Dare I start a third thread?

Story: A KMail Breakthrough.Total Replies: 6
Author Content

May 01, 2016
1:07 PM EDT
I haven't really ever used KDE. I generally don't like Qt applications, and have never really enjoyed the look and feel of KDE. So I have avoided KDE and Qt as much as possible.

Well... after reading the story, I had a look at Akonadi. I gotta say, it looks scary. The systemd folks over at Red Hat are behind the times when it comes to gobbling up everything. It looks like Akonadi got there first...

Here's someone's blog post about Akonadi:


It's funny how much it parallels the systemd folks. It's definitely all about uniformity, conformity, and "my binary data stove pipe is better than yours" ... whatever happened to flat plain text files?

/end mini-rant


May 01, 2016
2:06 PM EDT
I'm feeling a common thread here with KDE, systemd, Android, iOS, Windows, Chrome....

It's all about asserting control.

He who gains control of the most users wins.

With closed proprietary software the battle is already won (or lost depending on your perspective) since those users have never had an expectation of controlling their own systems.

The battle for control inside a Linux environment is a bit more difficult to win. Google does it by combining closed/secret software along with their open kernel, and by using vendor configured selinux to lock systems even to root users. KDE and systemd gain control by "gobbling", moving configurations to binary formats, and by cloaking secrets through complexity. What users don't see, they don't control.

May 01, 2016
2:41 PM EDT
>What users don't see, they don't control.

Yeah -- I agree that seems to be the main objective. For myself, I like to know how everything works. I greatly dislike 'hidden' complexity. Unfortunately, many younger developers seem to be under the false impression that choice is bad and so try to hide the 'difficult' configuration items from users. I tend to think this is not the correct direction. What's the harm in leaving all the configuration items on the list and having an 'advanced' tab to reveal the less common choices?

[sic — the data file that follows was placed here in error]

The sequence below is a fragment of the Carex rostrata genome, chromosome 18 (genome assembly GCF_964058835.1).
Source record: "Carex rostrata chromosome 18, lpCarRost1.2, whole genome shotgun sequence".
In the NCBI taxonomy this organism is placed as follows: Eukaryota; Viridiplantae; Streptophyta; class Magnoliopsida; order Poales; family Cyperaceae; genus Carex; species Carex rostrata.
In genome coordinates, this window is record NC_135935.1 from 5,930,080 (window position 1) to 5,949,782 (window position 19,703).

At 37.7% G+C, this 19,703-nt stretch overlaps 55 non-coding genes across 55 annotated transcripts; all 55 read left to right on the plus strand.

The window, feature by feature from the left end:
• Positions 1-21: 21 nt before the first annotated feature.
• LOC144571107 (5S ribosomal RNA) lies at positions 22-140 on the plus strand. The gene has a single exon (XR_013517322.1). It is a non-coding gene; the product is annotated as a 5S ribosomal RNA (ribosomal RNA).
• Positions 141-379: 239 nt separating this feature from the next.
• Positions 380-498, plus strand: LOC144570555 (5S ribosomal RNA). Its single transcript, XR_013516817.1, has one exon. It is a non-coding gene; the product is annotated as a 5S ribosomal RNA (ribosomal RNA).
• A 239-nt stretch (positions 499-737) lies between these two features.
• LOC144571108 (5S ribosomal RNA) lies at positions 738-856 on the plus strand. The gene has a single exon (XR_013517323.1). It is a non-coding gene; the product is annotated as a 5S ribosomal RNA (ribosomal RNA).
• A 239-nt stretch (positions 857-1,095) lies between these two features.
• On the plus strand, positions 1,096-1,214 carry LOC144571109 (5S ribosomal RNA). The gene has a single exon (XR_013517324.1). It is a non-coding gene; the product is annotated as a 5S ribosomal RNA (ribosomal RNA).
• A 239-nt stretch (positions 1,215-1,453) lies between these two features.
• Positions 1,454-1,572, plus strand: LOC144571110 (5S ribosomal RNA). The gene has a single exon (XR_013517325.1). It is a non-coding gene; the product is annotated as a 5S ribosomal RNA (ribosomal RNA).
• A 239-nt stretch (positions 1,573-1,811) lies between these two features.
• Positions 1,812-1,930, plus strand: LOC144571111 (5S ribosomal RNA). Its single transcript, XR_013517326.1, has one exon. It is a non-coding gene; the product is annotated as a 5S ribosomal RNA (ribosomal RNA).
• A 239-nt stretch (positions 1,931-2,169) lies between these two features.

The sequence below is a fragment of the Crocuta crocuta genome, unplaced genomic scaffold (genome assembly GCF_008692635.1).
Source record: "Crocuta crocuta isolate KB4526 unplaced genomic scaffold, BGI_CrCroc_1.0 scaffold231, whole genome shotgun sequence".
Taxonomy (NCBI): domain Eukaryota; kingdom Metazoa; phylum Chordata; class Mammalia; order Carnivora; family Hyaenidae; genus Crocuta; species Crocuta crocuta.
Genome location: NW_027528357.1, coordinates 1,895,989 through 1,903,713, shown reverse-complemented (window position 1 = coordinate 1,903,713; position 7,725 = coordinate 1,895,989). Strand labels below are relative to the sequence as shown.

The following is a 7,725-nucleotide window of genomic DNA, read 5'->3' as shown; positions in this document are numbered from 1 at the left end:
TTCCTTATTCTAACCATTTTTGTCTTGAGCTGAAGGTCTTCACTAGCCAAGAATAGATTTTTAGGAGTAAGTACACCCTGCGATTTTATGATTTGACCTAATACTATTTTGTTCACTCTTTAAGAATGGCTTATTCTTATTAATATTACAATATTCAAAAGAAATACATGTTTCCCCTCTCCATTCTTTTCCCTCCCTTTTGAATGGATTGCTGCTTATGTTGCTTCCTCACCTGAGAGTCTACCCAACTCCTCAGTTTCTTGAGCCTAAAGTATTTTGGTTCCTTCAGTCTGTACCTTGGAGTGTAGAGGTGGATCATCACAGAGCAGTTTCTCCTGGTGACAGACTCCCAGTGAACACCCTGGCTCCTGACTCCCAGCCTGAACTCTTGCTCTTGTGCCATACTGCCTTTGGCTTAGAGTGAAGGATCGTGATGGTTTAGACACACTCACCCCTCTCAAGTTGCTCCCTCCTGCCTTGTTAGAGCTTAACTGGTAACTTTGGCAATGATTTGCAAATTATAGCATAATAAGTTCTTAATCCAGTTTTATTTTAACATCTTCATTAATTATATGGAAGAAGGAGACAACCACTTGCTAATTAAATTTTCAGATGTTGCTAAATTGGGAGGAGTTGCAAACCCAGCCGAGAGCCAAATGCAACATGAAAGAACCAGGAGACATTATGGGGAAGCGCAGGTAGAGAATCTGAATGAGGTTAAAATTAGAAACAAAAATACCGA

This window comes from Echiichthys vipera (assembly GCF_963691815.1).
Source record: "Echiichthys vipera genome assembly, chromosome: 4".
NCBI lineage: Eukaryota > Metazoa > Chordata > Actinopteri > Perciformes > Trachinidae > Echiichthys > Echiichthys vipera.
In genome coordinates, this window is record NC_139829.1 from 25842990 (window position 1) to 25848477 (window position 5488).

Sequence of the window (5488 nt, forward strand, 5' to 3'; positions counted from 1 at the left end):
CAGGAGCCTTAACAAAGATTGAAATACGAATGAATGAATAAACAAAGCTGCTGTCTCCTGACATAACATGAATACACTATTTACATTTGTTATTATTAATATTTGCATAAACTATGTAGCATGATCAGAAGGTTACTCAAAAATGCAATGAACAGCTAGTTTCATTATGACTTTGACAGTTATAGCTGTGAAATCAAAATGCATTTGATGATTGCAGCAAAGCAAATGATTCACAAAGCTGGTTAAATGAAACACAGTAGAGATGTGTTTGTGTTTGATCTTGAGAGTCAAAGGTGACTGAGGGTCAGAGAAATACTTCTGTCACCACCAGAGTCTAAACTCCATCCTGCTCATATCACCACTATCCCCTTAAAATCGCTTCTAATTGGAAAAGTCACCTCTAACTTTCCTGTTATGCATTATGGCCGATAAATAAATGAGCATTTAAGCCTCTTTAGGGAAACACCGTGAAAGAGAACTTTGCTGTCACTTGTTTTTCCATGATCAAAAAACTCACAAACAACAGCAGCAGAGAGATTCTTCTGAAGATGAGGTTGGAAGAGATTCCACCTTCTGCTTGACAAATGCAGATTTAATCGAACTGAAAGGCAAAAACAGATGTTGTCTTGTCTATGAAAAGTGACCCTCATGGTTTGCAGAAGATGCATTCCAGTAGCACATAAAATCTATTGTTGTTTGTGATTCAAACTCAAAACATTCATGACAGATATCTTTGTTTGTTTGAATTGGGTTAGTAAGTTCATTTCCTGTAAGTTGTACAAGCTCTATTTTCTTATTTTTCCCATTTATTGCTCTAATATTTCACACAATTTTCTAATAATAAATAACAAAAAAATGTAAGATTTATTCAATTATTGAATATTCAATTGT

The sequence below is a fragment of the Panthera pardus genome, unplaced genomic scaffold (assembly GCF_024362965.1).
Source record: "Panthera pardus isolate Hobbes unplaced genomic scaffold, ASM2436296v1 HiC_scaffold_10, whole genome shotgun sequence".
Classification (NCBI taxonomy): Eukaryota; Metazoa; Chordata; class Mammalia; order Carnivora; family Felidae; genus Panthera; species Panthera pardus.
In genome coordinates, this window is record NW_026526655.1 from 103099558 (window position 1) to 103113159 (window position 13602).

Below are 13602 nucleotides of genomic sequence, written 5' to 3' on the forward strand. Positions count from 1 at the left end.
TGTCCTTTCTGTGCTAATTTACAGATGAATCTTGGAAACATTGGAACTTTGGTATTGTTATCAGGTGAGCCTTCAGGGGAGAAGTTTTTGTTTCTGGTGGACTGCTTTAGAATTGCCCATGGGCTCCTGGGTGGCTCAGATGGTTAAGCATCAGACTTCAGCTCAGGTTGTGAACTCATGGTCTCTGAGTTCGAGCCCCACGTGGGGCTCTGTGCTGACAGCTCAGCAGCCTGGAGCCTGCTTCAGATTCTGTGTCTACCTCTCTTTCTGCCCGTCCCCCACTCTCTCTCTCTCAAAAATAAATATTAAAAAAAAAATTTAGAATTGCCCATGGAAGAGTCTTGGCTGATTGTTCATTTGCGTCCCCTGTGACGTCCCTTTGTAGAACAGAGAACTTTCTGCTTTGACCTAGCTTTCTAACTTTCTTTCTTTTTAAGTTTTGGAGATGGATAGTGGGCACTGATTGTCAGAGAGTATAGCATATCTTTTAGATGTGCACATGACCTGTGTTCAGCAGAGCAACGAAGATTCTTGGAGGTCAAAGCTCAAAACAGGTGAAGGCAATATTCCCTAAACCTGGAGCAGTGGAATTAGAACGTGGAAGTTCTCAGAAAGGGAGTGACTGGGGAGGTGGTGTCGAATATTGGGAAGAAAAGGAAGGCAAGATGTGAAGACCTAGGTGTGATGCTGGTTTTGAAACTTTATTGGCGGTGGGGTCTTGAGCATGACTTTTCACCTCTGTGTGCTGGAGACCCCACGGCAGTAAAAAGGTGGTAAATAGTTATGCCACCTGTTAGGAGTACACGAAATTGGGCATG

But, then again, I'm just a lowly end-user for the most part... and like the current US political primaries... who cares about the end-user, 'we' don't need them, and they don't know what's good for them...

May 01, 2016
9:15 PM EDT
Take a look at my comments on the thread "Untitled"..........



May 05, 2016
4:19 PM EDT
I agree with the KDE thing. It feels very cartoony. If Disney made desktops it would look like this. Even the supposedly world beating Plasma feels clunky.

I like GNOME as a desktop environment but it also has to be said you can't really beat a well configured XFCE or LXDE.

May 07, 2016
7:23 PM EDT
@gary_newell, Funny you should say that.

May 10, 2016
2:05 PM EDT
You know, I have noticed that Qt doesn't necessarily look exactly like KDE apps or pull in as much overhead. When I install Kid3-Qt instead of the regular KDE version of the application, it pulls in fewer dependencies and looks much better on a non-KDE system. Also, I have a live Linux USB stick with an LXQT desktop, and I don't have a problem with it, while KDE tends to be too heavy for me to really like it.

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